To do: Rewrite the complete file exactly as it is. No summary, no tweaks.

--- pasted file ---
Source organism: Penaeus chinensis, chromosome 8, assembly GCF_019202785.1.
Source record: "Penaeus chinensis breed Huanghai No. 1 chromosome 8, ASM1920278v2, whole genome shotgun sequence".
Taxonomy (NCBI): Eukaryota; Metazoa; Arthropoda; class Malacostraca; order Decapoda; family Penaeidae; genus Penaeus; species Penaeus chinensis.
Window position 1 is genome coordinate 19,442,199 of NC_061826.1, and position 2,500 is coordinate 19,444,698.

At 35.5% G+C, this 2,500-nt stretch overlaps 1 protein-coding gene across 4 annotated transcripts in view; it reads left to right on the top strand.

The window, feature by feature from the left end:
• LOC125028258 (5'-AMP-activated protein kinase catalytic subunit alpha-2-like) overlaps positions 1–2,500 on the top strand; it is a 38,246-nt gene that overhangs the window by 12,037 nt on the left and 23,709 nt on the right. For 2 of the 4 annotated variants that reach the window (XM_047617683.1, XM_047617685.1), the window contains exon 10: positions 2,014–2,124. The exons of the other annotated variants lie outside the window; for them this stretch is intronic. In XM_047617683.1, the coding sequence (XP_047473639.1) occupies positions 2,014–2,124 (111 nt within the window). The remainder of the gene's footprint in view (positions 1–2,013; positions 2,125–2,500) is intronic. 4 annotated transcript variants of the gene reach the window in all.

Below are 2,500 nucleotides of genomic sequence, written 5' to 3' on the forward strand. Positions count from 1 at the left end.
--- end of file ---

Source organism: Penaeus chinensis, chromosome 8, assembly GCF_019202785.1.
Source record: "Penaeus chinensis breed Huanghai No. 1 chromosome 8, ASM1920278v2, whole genome shotgun sequence".
Taxonomy (NCBI): Eukaryota; Metazoa; Arthropoda; class Malacostraca; order Decapoda; family Penaeidae; genus Penaeus; species Penaeus chinensis.
Window position 1 is genome coordinate 19,442,199 of NC_061826.1, and position 2,500 is coordinate 19,444,698.

At 35.5% G+C, this 2,500-nt stretch overlaps 1 protein-coding gene across 4 annotated transcripts in view; it reads left to right on the top strand.

The window, feature by feature from the left end:
• LOC125028258 (5'-AMP-activated protein kinase catalytic subunit alpha-2-like) overlaps positions 1–2,500 on the top strand; it is a 38,246-nt gene that overhangs the window by 12,037 nt on the left and 23,709 nt on the right. For 2 of the 4 annotated variants that reach the window (XM_047617683.1, XM_047617685.1), the window contains exon 10: positions 2,014–2,124. The exons of the other annotated variants lie outside the window; for them this stretch is intronic. In XM_047617683.1, the coding sequence (XP_047473639.1) occupies positions 2,014–2,124 (111 nt within the window). The remainder of the gene's footprint in view (positions 1–2,013; positions 2,125–2,500) is intronic. 4 annotated transcript variants of the gene reach the window in all.

Below are 2,500 nucleotides of genomic sequence, written 5' to 3' on the forward strand. Positions count from 1 at the left end.